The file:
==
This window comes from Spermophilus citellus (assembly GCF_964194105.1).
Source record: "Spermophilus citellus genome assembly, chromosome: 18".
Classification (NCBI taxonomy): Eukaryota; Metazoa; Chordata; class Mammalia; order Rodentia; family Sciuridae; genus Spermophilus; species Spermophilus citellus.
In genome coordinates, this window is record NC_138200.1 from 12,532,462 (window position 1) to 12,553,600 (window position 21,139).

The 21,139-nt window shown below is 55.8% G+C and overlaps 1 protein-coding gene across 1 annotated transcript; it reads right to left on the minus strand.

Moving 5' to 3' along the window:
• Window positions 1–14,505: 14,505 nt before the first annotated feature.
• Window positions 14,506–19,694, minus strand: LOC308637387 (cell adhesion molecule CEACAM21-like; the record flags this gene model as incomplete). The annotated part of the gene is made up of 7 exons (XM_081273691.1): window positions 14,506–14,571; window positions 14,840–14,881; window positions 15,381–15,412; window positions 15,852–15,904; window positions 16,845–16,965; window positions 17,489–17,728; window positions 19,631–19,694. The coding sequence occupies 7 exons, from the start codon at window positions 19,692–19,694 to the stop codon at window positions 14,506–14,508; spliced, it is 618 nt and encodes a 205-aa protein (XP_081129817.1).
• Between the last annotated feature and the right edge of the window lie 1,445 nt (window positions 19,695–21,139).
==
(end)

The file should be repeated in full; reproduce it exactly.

This window comes from Spermophilus citellus (assembly GCF_964194105.1).
Source record: "Spermophilus citellus genome assembly, chromosome: 18".
Classification (NCBI taxonomy): Eukaryota; Metazoa; Chordata; class Mammalia; order Rodentia; family Sciuridae; genus Spermophilus; species Spermophilus citellus.
In genome coordinates, this window is record NC_138200.1 from 12,532,462 (window position 1) to 12,553,600 (window position 21,139).

The 21,139-nt window shown below is 55.8% G+C and overlaps 1 protein-coding gene across 1 annotated transcript; it reads right to left on the minus strand.

Moving 5' to 3' along the window:
• Window positions 1–14,505: 14,505 nt before the first annotated feature.
• Window positions 14,506–19,694, minus strand: LOC308637387 (cell adhesion molecule CEACAM21-like; the record flags this gene model as incomplete). The annotated part of the gene is made up of 7 exons (XM_081273691.1): window positions 14,506–14,571; window positions 14,840–14,881; window positions 15,381–15,412; window positions 15,852–15,904; window positions 16,845–16,965; window positions 17,489–17,728; window positions 19,631–19,694. The coding sequence occupies 7 exons, from the start codon at window positions 19,692–19,694 to the stop codon at window positions 14,506–14,508; spliced, it is 618 nt and encodes a 205-aa protein (XP_081129817.1).
• Between the last annotated feature and the right edge of the window lie 1,445 nt (window positions 19,695–21,139).